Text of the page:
I began trying to collect them. With the Internet now you can find
them quite easily, but when I started, it was often difficult to
locate some of the titles. Every time I look through the old books,
I can see and hear my friends sitting there, reading in front of
Mrs. Williams. We are young again, with pretty Mrs. Williams smiling
down at us in approval. She stole my heart.
I’ll close this memory with a most unusual coincidence that
involves Mrs. Wilson. In her 4th grade class, every student had
to do a term project that involved writing away to a company to
learn about what they did and then doing a term paper and an oral
presentation to the class. Mrs. Wilson was very big on public speaking.
She gave me the Thomas Edison Company to write away to, and that
set off a life-long love affair between me and the great inventor.
Well, as fate would have it, about 25 years later, I met and fell
in love with my wife……who just happened to be the niece
of the man who managed the company I had written to! Pretty amazing,
huh? But wait there is more. The teacher who invited me to come
back to speak to the 8th graders got a big surprise when I showed
up. As we were talking in the teachers lounge before class, we discovered
she had gone to school with my wife! I also got another surprise,
for into the teachers’ lounge walked a woman I had gone to
Barringer High School with, who was now teaching at Abington. We
hadn’t seen each other in 35 years.
That old red brick school seems to follow me wherever I go, but
I certainly don’t mind. There, my good habits were formed,
by teachers who really cared. And those kinds of teachers are there
still…..making me very happy indeed. Thanks for the memories
Abington Avenue, here’s to another 100 years of loving education.
Abington is one of the main reasons I work with teachers and students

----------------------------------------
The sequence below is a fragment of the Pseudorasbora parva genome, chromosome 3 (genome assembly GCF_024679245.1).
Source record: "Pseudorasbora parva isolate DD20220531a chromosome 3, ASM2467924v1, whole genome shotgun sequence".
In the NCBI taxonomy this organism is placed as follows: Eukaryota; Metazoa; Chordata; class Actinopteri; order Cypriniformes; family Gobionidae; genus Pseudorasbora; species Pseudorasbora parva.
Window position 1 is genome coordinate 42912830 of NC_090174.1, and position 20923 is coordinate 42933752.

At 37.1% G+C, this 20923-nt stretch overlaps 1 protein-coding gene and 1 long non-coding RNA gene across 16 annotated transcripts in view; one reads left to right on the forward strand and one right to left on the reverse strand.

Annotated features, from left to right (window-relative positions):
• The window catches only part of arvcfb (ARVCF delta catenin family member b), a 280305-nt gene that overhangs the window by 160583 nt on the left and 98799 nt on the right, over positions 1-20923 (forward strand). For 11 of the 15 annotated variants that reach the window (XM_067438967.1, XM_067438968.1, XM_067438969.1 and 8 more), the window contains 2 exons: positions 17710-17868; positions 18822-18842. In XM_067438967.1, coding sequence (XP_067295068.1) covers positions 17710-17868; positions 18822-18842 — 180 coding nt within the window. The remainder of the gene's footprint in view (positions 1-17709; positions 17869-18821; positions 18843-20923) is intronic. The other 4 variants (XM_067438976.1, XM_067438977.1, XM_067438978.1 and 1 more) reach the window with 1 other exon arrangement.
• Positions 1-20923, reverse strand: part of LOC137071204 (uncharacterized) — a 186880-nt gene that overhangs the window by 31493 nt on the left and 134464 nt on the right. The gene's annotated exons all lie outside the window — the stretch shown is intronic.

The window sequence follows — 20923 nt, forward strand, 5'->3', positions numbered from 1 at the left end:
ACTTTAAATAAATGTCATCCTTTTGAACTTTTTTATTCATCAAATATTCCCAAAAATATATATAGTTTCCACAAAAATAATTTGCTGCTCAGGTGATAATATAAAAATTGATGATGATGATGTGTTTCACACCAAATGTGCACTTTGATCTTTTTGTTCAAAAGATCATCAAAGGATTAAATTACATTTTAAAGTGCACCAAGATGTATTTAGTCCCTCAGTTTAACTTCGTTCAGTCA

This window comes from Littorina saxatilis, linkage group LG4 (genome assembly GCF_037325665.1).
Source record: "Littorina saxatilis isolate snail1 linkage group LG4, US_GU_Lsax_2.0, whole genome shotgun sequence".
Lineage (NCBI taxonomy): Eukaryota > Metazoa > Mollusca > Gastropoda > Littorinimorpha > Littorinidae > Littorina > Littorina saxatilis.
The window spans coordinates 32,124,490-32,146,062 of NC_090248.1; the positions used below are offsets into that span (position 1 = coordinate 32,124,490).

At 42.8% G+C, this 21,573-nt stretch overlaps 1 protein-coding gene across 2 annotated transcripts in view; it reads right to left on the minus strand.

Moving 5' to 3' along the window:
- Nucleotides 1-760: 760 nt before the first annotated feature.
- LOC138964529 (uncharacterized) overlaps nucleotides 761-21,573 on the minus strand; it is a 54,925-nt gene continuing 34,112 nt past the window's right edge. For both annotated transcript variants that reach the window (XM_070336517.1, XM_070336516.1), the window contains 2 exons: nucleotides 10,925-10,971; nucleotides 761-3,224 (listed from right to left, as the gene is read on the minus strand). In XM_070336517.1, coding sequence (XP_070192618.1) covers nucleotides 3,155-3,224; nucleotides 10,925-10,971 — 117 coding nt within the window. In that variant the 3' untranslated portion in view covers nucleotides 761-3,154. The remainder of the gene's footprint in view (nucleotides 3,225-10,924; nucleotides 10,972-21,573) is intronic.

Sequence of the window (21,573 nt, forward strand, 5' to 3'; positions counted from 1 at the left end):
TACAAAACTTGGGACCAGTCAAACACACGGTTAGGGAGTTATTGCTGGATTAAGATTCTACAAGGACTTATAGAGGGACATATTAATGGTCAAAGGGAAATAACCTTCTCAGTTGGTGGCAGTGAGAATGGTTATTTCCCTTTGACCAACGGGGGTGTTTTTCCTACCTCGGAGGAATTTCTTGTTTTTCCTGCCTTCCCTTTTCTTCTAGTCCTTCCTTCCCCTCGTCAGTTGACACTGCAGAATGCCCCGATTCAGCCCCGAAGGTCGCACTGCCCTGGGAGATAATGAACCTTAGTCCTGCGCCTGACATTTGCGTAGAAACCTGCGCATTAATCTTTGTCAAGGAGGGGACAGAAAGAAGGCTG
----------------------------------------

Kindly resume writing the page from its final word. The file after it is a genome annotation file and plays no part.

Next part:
today. I have a great debt to repay those wonderful teachers who
showed me the way. God Bless them all.
About Those Old Dick and Jane Readers
Today, I collect the old Dick and Jane readers, along with many
of the other books in the reading series. Fun with Dick and Jane
was for the pre-readers and first grade classes. By second grade,
Dick and Jane were mostly gone from the stories, except for an occasional
story. Then by 3rd grade there was Streets and Roads, followed by
other readers like Times and Places, Days and Deeds, People and
Progress, and Parades all the way on up to 8th grade. The stories
got more mature, longer, and meaningful as you advanced through
My two favorite stories were Bartholomew and the 500 Hats and
Billy Goat’s Gruff about the old troll who lived under the
wooden bridge. The troll was eventually butted into the water by
one of the goats. Back in the 1940s and 50s, each textbook actually
cost the school about $1.00-$1.50. Today, those same texts are going
for anywhere from $40-$300 depending on the age, condition, and
rarity of the book. Remember those big easel books that the whole
class could read from? Some of them are going for $750-$1000. Who
says the past isn’t valuable?!